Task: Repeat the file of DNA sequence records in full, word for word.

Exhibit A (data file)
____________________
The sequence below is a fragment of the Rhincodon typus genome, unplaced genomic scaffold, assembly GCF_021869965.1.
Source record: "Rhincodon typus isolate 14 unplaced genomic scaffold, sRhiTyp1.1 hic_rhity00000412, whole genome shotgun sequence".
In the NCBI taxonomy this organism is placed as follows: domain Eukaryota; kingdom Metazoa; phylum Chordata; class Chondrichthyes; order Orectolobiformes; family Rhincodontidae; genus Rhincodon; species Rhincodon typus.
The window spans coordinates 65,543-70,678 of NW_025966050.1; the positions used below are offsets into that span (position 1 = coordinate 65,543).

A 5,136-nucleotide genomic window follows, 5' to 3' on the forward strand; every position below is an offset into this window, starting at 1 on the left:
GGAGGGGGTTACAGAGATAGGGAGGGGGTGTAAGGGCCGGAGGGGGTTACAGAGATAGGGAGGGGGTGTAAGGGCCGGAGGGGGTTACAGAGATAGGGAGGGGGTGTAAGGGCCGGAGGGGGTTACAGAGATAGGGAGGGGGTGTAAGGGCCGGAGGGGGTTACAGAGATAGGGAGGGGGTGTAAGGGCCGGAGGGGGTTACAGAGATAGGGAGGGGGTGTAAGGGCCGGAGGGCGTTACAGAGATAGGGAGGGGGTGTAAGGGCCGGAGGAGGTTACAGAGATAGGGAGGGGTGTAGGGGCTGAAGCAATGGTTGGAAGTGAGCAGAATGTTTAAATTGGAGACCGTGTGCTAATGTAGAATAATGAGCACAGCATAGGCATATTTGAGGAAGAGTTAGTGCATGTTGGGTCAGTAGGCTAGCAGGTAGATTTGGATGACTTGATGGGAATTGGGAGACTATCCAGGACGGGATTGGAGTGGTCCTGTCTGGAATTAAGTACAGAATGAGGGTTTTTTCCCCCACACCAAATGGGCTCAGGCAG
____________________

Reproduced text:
The sequence below is a fragment of the Rhincodon typus genome, unplaced genomic scaffold, assembly GCF_021869965.1.
Source record: "Rhincodon typus isolate 14 unplaced genomic scaffold, sRhiTyp1.1 hic_rhity00000412, whole genome shotgun sequence".
In the NCBI taxonomy this organism is placed as follows: domain Eukaryota; kingdom Metazoa; phylum Chordata; class Chondrichthyes; order Orectolobiformes; family Rhincodontidae; genus Rhincodon; species Rhincodon typus.
The window spans coordinates 65,543-70,678 of NW_025966050.1; the positions used below are offsets into that span (position 1 = coordinate 65,543).

A 5,136-nucleotide genomic window follows, 5' to 3' on the forward strand; every position below is an offset into this window, starting at 1 on the left:
GGAGGGGGTTACAGAGATAGGGAGGGGGTGTAAGGGCCGGAGGGGGTTACAGAGATAGGGAGGGGGTGTAAGGGCCGGAGGGGGTTACAGAGATAGGGAGGGGGTGTAAGGGCCGGAGGGGGTTACAGAGATAGGGAGGGGGTGTAAGGGCCGGAGGGGGTTACAGAGATAGGGAGGGGGTGTAAGGGCCGGAGGGGGTTACAGAGATAGGGAGGGGGTGTAAGGGCCGGAGGGCGTTACAGAGATAGGGAGGGGGTGTAAGGGCCGGAGGAGGTTACAGAGATAGGGAGGGGTGTAGGGGCTGAAGCAATGGTTGGAAGTGAGCAGAATGTTTAAATTGGAGACCGTGTGCTAATGTAGAATAATGAGCACAGCATAGGCATATTTGAGGAAGAGTTAGTGCATGTTGGGTCAGTAGGCTAGCAGGTAGATTTGGATGACTTGATGGGAATTGGGAGACTATCCAGGACGGGATTGGAGTGGTCCTGTCTGGAATTAAGTACAGAATGAGGGTTTTTTCCCCCACACCAAATGGGCTCAGGCAG